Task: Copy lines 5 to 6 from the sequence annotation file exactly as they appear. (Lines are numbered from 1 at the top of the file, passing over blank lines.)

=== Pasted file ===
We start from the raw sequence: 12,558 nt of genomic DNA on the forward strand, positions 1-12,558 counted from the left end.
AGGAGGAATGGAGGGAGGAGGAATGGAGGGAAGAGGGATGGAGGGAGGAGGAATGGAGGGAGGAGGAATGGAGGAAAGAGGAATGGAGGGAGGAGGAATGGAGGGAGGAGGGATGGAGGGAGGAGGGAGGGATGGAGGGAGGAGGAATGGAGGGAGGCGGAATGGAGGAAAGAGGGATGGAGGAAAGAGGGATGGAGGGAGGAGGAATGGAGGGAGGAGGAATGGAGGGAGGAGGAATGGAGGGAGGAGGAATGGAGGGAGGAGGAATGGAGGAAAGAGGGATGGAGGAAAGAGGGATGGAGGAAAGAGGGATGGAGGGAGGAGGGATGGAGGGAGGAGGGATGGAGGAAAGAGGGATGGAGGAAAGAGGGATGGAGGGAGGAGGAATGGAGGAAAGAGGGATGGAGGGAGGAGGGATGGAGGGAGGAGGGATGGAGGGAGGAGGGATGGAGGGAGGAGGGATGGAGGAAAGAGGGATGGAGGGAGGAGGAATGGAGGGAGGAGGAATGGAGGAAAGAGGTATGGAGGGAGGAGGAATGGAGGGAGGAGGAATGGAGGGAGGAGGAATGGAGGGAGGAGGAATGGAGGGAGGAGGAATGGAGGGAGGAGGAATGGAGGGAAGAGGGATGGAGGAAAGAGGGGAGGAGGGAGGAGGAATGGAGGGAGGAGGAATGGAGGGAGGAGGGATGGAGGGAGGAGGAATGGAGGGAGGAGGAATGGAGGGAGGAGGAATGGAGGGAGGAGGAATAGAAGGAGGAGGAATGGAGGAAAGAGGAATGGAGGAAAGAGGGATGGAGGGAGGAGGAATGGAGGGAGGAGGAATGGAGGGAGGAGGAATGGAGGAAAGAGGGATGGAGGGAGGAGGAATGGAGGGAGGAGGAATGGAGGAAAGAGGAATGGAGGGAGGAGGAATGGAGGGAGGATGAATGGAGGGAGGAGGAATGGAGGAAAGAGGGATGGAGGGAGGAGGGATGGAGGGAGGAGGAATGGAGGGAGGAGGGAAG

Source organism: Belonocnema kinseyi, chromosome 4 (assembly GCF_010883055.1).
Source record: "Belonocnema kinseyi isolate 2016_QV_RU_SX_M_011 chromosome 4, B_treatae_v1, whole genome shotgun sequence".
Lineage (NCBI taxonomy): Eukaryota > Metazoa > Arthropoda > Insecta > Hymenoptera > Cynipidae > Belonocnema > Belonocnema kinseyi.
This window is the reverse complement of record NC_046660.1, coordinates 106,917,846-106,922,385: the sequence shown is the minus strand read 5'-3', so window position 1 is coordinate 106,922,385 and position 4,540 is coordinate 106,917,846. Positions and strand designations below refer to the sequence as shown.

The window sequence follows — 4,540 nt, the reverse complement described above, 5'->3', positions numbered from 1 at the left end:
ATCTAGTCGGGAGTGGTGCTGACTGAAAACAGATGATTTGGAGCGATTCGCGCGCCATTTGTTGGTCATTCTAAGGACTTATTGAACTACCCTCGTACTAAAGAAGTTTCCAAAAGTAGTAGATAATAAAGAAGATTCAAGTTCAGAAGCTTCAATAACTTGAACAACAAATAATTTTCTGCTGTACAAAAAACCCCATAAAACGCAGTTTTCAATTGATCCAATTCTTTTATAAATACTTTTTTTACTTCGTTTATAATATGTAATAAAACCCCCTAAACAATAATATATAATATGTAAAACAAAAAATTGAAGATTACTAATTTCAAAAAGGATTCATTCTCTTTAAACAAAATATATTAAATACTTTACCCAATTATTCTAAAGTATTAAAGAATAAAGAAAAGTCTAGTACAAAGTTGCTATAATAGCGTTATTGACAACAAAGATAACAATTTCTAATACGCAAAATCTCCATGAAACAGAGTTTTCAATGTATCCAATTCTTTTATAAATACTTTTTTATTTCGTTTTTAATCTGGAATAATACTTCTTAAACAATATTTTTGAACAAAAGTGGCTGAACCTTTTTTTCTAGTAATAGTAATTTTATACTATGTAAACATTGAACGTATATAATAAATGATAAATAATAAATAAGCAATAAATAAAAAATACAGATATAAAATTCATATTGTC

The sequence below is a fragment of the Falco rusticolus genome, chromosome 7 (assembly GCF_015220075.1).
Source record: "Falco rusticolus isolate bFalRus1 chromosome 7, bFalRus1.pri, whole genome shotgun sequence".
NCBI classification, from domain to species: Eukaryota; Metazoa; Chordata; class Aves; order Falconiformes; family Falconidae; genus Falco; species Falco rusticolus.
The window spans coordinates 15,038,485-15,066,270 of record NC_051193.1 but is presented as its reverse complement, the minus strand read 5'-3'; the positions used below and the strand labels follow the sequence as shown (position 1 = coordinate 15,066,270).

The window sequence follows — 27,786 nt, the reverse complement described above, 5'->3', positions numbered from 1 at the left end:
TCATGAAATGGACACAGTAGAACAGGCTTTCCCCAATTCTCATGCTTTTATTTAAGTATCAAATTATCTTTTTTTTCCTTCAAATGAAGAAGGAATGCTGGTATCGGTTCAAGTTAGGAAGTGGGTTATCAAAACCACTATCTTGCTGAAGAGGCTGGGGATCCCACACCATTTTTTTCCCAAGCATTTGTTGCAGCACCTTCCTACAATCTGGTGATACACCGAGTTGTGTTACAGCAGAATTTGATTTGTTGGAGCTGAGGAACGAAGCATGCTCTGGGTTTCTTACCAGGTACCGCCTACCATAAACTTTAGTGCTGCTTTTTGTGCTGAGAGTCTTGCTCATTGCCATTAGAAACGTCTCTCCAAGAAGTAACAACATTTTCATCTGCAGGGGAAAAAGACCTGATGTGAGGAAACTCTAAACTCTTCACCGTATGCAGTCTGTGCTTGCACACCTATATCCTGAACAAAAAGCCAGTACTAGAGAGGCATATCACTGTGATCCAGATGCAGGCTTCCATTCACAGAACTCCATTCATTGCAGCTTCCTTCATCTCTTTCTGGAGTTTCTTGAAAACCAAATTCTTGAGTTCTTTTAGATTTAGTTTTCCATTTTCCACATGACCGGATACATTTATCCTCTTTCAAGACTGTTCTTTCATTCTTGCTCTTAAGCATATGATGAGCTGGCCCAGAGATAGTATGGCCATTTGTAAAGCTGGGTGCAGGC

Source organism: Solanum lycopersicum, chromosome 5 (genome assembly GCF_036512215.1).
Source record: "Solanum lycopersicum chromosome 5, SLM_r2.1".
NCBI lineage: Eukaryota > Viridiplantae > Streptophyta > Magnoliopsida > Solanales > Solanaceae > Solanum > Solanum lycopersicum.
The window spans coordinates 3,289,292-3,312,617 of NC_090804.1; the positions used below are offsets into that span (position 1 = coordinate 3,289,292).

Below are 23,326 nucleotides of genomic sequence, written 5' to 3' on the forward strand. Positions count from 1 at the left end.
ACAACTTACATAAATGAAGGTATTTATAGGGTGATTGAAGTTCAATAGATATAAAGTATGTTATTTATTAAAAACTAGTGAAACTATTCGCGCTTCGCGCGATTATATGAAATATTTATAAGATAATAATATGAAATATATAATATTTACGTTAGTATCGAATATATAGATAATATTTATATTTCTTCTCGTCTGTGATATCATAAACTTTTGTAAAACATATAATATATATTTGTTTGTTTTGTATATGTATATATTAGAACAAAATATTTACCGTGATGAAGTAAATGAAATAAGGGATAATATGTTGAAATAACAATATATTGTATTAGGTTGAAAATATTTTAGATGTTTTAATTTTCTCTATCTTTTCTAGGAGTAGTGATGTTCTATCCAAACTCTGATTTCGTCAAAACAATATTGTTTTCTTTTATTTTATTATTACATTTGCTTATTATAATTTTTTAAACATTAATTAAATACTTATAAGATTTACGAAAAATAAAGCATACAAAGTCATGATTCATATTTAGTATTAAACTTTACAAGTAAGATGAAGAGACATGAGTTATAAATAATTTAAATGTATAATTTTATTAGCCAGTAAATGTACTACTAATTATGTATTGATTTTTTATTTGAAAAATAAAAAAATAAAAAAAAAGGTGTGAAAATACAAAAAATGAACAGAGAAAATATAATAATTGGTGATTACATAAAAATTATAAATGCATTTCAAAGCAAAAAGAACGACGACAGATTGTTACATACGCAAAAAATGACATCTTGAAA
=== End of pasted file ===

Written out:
Lineage (NCBI taxonomy): Eukaryota > Metazoa > Arthropoda > Insecta > Hymenoptera > Cynipidae > Belonocnema > Belonocnema kinseyi.
This window is the reverse complement of record NC_046660.1, coordinates 106,917,846-106,922,385: the sequence shown is the minus strand read 5'-3', so window position 1 is coordinate 106,922,385 and position 4,540 is coordinate 106,917,846. Positions and strand designations below refer to the sequence as shown.